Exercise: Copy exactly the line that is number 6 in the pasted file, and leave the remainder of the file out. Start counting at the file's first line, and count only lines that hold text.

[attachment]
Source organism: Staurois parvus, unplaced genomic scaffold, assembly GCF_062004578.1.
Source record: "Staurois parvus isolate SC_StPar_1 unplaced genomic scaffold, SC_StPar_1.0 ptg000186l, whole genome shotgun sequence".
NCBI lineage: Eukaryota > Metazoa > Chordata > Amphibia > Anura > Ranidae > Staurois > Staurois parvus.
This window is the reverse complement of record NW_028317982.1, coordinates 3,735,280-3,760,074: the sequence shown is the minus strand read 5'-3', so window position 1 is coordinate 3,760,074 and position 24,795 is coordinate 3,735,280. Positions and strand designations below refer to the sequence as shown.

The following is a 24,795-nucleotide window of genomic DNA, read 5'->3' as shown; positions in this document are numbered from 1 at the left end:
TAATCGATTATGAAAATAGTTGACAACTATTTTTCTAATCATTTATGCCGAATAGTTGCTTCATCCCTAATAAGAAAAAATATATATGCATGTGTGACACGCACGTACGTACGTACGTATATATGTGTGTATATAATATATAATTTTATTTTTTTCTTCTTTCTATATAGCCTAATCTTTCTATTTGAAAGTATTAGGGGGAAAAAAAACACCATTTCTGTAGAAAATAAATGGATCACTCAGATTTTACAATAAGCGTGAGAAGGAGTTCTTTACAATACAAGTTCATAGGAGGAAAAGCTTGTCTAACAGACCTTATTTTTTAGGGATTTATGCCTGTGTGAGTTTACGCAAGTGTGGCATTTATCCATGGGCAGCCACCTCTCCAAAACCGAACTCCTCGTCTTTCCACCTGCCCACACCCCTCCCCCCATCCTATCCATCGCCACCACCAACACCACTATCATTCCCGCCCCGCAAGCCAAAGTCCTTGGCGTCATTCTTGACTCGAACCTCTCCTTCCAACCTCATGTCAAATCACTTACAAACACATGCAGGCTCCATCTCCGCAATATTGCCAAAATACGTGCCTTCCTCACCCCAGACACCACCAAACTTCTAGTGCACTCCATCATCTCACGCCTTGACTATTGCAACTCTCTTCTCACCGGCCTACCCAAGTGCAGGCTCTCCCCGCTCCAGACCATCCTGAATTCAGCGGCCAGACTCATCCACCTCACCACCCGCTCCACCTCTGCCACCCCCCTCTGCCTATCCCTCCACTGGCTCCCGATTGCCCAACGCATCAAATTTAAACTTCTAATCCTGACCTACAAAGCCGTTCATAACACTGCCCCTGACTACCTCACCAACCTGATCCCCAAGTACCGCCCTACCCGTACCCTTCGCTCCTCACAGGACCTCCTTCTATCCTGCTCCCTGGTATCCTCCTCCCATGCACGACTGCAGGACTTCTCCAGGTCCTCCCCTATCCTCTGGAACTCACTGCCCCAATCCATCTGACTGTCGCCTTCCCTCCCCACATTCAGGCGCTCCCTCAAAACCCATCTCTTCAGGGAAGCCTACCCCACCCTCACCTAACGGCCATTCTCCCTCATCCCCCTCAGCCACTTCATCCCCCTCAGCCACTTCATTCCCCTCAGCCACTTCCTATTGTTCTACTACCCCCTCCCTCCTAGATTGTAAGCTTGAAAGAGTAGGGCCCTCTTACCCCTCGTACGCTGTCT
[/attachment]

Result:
TAATCGATTATGAAAATAGTTGACAACTATTTTTCTAATCATTTATGCCGAATAGTTGCTTCATCCCTAATAAGAAAAAATATATATGCATGTGTGACACGCACGTACGTACGTACGTATATATGTGTGTATATAATATATAATTTTATTTTTTTCTTCTTTCTATATAGCCTAATCTTTCTATTTGAAAGTATTAGGGGGAAAAAAAACACCATTTCTGTAGAAAATAAATGGATCACTCAGATTTTACAATAAGCGTGAGAAGGAGTTCTTTACAATACAAGTTCATAGGAGGAAAAGCTTGTCTAACAGACCTTATTTTTTAGGGATTTATGCCTGTGTGAGTTTACGCAAGTGTGGCATTTATCCATGGGCAGCCACCTCTCCAAAACCGAACTCCTCGTCTTTCCACCTGCCCACACCCCTCCCCCCATCCTATCCATCGCCACCACCAACACCACTATCATTCCCGCCCCGCAAGCCAAAGTCCTTGGCGTCATTCTTGACTCGAACCTCTCCTTCCAACCTCATGTCAAATCACTTACAAACACATGCAGGCTCCATCTCCGCAATATTGCCAAAATACGTGCCTTCCTCACCCCAGACACCACCAAACTTCTAGTGCACTCCATCATCTCACGCCTTGACTATTGCAACTCTCTTCTCACCGGCCTACCCAAGTGCAGGCTCTCCCCGCTCCAGACCATCCTGAATTCAGCGGCCAGACTCATCCACCTCACCACCCGCTCCACCTCTGCCACCCCCCTCTGCCTATCCCTCCACTGGCTCCCGATTGCCCAACGCATCAAATTTAAACTTCTAATCCTGACCTACAAAGCCGTTCATAACACTGCCCCTGACTACCTCACCAACCTGATCCCCAAGTACCGCCCTACCCGTACCCTTCGCTCCTCACAGGACCTCCTTCTATCCTGCTCCCTGGTATCCTCCTCCCATGCACGACTGCAGGACTTCTCCAGGTCCTCCCCTATCCTCTGGAACTCACTGCCCCAATCCATCTGACTGTCGCCTTCCCTCCCCACATTCAGGCGCTCCCTCAAAACCCATCTCTTCAGGGAAGCCTACCCCACCCTCACCTAACGGCCATTCTCCCTCATCCCCCTCAGCCACTTCATCCCCCTCAGCCACTTCATTCCCCTCAGCCACTTCCTATTGTTCTACTACCCCCTCCCTCCTAGATTGTAAGCTTGAAAGAGTAGGGCCCTCTTACCCCTCGTACGCTGTCT